Here I had it all to myself – well not exactly, since there was one other photographer who had the same idea. When the aurora did come out, the scenery was fantastic with some clouds in the sky and the very still lagoon perfectly mirroring the skies above. The aurora wasn’t very strong, but it was good enough for atmospheric photos.
The Most Photogenic Place on Earth?
The black volcanic sand beach on the other side of the road from the Jökulsárlón Lagoon is one of my favourite places in the world to photograph. The big chunks of ice right on the waterline are so photogenic in all kinds of light.
The ice comes in all shapes and sizes, from tiny shards to huge pieces taller than a person. The larger pieces are not always on the beach – it depends on the direction of the wind and the supply of ice from the lagoon and the tide – but there has always been something interesting to shoot on the five different days, in two different seasons, I have visited this beach.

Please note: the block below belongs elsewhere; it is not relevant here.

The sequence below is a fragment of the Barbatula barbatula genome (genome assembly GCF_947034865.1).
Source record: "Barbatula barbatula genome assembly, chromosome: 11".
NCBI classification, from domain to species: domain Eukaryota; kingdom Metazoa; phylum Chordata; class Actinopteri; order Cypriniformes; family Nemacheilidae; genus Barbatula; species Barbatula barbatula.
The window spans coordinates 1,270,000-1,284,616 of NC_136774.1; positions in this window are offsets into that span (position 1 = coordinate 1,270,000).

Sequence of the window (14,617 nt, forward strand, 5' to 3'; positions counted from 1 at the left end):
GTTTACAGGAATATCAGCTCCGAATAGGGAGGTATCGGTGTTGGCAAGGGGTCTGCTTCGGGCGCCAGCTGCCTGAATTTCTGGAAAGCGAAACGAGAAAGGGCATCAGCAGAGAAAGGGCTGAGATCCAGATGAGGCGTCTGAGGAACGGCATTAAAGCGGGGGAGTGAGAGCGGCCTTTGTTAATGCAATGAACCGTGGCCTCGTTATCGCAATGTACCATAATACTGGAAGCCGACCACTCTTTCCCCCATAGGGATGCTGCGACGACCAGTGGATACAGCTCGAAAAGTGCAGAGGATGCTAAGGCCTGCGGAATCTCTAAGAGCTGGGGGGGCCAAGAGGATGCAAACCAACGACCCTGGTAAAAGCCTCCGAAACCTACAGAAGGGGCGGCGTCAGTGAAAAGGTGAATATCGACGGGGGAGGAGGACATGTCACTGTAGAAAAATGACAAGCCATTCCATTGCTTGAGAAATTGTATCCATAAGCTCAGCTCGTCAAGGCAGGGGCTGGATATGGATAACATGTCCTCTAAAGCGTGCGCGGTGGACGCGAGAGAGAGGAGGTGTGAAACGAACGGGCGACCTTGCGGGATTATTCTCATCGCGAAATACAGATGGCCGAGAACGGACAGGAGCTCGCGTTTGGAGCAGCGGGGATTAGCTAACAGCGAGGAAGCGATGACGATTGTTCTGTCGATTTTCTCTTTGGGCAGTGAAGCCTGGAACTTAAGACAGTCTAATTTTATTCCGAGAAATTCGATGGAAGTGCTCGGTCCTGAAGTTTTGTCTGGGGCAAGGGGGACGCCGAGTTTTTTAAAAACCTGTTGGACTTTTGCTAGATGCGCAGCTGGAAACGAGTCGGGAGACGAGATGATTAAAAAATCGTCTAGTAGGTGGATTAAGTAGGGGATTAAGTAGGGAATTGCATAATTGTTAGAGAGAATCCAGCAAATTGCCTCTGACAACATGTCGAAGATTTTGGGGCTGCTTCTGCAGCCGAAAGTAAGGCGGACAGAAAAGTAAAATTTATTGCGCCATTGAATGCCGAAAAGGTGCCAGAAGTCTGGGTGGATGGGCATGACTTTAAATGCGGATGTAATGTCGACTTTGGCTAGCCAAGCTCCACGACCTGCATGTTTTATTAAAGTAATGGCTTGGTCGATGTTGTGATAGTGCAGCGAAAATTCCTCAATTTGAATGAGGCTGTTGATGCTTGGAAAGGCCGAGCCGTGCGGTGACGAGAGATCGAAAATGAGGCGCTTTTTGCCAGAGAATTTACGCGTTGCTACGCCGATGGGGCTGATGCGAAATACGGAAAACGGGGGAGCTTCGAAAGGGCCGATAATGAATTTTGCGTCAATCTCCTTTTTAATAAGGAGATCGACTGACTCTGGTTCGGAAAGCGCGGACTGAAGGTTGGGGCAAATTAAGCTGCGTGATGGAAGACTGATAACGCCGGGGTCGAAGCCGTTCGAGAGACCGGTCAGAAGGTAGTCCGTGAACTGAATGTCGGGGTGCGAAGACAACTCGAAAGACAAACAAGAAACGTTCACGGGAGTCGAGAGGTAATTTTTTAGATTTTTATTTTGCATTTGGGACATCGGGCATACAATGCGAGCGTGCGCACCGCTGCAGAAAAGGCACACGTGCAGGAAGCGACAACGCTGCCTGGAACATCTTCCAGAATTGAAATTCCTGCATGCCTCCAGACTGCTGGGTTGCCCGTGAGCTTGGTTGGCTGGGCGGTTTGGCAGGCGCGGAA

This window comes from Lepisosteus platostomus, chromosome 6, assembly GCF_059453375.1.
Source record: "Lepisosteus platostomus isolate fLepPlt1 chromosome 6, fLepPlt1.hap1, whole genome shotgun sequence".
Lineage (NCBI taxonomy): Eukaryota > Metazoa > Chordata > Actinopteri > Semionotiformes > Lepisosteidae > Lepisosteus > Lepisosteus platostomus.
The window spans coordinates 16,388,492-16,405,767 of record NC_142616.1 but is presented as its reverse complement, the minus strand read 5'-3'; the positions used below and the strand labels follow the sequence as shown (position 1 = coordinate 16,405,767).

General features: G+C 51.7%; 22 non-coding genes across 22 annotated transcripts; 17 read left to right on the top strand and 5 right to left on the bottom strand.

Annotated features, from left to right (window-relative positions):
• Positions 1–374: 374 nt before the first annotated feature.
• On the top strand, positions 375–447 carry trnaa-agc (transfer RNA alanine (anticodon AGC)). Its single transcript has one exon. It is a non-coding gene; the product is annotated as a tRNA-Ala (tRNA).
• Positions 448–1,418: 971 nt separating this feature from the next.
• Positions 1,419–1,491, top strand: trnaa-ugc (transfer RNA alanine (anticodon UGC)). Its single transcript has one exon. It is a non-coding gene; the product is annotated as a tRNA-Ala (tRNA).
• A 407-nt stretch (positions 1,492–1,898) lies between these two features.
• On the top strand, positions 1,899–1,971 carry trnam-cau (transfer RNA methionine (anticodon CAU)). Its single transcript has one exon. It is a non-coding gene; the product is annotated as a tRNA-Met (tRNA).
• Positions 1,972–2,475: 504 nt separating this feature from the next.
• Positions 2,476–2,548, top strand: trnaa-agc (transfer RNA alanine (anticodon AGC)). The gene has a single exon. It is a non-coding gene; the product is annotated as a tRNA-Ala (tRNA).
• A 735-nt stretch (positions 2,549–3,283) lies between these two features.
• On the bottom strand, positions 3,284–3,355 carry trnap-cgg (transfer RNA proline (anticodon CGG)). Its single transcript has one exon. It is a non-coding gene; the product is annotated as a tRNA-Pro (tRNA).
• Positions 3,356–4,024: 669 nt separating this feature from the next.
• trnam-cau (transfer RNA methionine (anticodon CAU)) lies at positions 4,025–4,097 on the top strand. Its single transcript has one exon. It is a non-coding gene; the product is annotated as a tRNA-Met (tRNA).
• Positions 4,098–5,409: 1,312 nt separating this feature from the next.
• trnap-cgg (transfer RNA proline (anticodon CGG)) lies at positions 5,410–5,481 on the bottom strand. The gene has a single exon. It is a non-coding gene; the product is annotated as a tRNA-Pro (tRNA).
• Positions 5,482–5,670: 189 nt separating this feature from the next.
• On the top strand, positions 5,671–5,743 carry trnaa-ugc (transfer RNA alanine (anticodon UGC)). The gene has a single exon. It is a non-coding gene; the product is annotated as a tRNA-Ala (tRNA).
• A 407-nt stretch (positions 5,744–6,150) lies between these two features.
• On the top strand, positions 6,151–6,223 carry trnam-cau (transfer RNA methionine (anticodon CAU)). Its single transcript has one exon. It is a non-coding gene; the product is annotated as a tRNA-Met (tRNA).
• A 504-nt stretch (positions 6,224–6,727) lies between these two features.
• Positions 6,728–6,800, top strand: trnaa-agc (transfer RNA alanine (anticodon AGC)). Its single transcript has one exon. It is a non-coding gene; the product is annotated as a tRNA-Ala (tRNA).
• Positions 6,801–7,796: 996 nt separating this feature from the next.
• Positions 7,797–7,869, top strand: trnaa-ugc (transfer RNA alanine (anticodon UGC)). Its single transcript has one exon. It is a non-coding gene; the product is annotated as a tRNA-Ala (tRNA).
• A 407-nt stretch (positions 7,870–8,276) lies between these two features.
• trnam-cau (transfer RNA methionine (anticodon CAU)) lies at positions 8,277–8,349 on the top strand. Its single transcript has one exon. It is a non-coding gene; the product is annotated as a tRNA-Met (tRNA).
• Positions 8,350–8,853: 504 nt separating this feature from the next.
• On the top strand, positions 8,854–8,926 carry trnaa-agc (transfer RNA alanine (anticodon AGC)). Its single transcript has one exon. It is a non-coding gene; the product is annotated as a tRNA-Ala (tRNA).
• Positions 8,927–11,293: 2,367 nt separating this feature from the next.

Be prepared – come with waterproof boots because the nicest photos are often taken right at the waterline where the best pieces of ice are found. Most of the tourist groups stick to the beginning of the beach, so sometimes it pays to hike a bit further down the beach to get some clear shots without pesky people in them.
Aurora Strikes Again
The second evening, I drove on the N1 to find a good location near the lagoons where I could wait for the Northern Lights to appear. They started to appear almost immediately and became stronger by the minute. Therefore, with no time to waste, I found a small pond next to the road and parked my car – this location would have to do for this evening.
It was challenging because the headlights of cars on the road were ruining shot after shot. But it was this or nothing because the Northern Lights disappear as quickly as they appear.
I will never tire of Iceland. The scenery is so unique and otherworldly that I will go back there for a third time soon.
All images © 2018 Marco Duyves